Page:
What do Mental Health and Pet Adoption Rates during the Pandemic Have in Common?

While mental health rates plummeted due to the ongoing pandemic, pet adoption rates skyrocketed.


Rehma Saeed, Journalist

To say the past year has been difficult would be an understatement. With a pandemic, high school, and IB requirements, it seems as though GLK-UAIS’s students can’t catch a break.

Over 50% of the teens said they struggled with anxiety, 43% dealt with depression, and 45% had felt more stress than usual.”

— Sam Dekin at Mission Behavioral Health

Just overnight, life as we knew it completely changed. While our students are busy figuring out how to adjust to life in a pandemic, they are also just as busy, if not busier with their academic responsibilities. Just as our students went into lockdown a year ago, IA requirements, EE meetings, and regular homework assignments were at an all-time high. Trying to find balance between school and mental health proved to be a great challenge to many.

Cleo Saeed celebrating Eid with Junior, Rehma Saeed.

Our students’ academic responsibilities weren’t the only things that changed this past year, their social lives took a complete hit as well. Students across the globe were accustomed to seeing their friends constantly, but with new quarantine requirements many students were left feeling isolated. Summers that were usually spent with loads of friends at the lake were instead spent in lonely bedrooms. Social isolation along with academic-related stress played huge roles in the decline in many teenagers’ mental health.

Interestingly enough, while many people’s mental health declined, pet adoption rates skyrocketed during the pandemic. According to the nonprofit, Shelter Animals Count, adoption rates have shot up over 60%. The adoption rate just this past September was 73%.

Many attribute this correlation to the fact that pets have proven to have a positive impact on one’s mental health. According to a survey conducted by HABRI and Mars Petcare, 80% of pet owners believed that their pets helped curve feelings of isolation. In addition to curving isolation, studies show that pets also provide a sense of order and routine. With the pandemic, many feel as though their lives lack structure, but owning a pet can reduce these feelings due to their structured nature. Animals love to eat, sleep, and play at certain times throughout the day. Having to attend to your pet’s routine could greatly increase feelings of structure and order in one’s life.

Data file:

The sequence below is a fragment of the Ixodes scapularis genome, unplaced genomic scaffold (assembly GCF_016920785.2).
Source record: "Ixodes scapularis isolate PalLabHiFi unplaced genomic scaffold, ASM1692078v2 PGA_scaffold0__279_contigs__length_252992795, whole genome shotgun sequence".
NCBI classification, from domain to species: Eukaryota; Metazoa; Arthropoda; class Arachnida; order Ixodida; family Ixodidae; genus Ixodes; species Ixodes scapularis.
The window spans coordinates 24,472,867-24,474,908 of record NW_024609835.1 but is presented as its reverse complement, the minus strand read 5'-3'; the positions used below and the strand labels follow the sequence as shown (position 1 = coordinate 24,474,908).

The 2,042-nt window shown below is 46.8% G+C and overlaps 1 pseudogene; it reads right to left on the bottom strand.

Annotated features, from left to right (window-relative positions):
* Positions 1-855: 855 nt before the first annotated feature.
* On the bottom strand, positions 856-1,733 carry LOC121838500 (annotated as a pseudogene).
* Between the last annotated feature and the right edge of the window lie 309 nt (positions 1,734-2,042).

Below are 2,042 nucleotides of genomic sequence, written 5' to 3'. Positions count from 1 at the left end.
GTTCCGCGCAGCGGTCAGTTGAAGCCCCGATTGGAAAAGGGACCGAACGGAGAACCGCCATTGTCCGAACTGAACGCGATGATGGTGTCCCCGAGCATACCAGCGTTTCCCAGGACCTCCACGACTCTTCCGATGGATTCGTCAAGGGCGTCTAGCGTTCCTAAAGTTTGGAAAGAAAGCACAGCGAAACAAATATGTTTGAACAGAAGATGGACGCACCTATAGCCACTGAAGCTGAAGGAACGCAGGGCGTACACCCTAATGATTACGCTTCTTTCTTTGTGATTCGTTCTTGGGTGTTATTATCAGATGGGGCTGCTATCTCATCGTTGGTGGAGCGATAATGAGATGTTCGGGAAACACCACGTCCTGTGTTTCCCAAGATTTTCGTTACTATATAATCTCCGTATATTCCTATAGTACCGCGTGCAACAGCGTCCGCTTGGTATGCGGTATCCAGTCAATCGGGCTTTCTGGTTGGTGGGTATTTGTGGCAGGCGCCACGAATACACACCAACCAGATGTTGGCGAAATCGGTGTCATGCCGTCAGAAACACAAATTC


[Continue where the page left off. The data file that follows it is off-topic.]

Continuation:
Piper Pawa celebrating Diwali with Junior, Sonali Pawa.

If you or a loved one has been having a difficult time due to the pandemic, I urge you to click here to learn more about local resources that can help you and your loved ones through this troubling time.

Lastly, if you or a loved one is interested in adding a new family member please click here to learn about the adoption process at the Macomb Humane Society.


Dekin, Sam. New Research Highlights Teen Mental Health During The Pandemic. 21 August 2020. 2 March 2021. <https://sbtreatment.com/blog/teen-mental-health-covid-19/>.

habri. Mental Health. n.d. 2 March 2021.

—. Social Isolation and Loneliness. n.d. 2 March 2021.

Humane Society of Macomb. Adoptions. n.d. 2 March 2021. <https://humanesocietyofmacomb.org/adoptions/>.

Michigan.gov. Mental Health Resources. 2020. 2 March 2021. <https://www.michigan.gov/coronavirus/0,9753,7-406-98178_99557—,00.html?utm_source=google&utm_medium=cpc&utm_campaign=staywell20>.

Schrotenboer, Brent. Dog days of the pandemic create a thriving economy for man’s best friend. 2 September 2020. 2 March 2021. <https://www.usatoday.com/story/money/2020/09/02/dog-adoption-covid-19-creates-a-thriving-business-for-dogs/5680569002/>.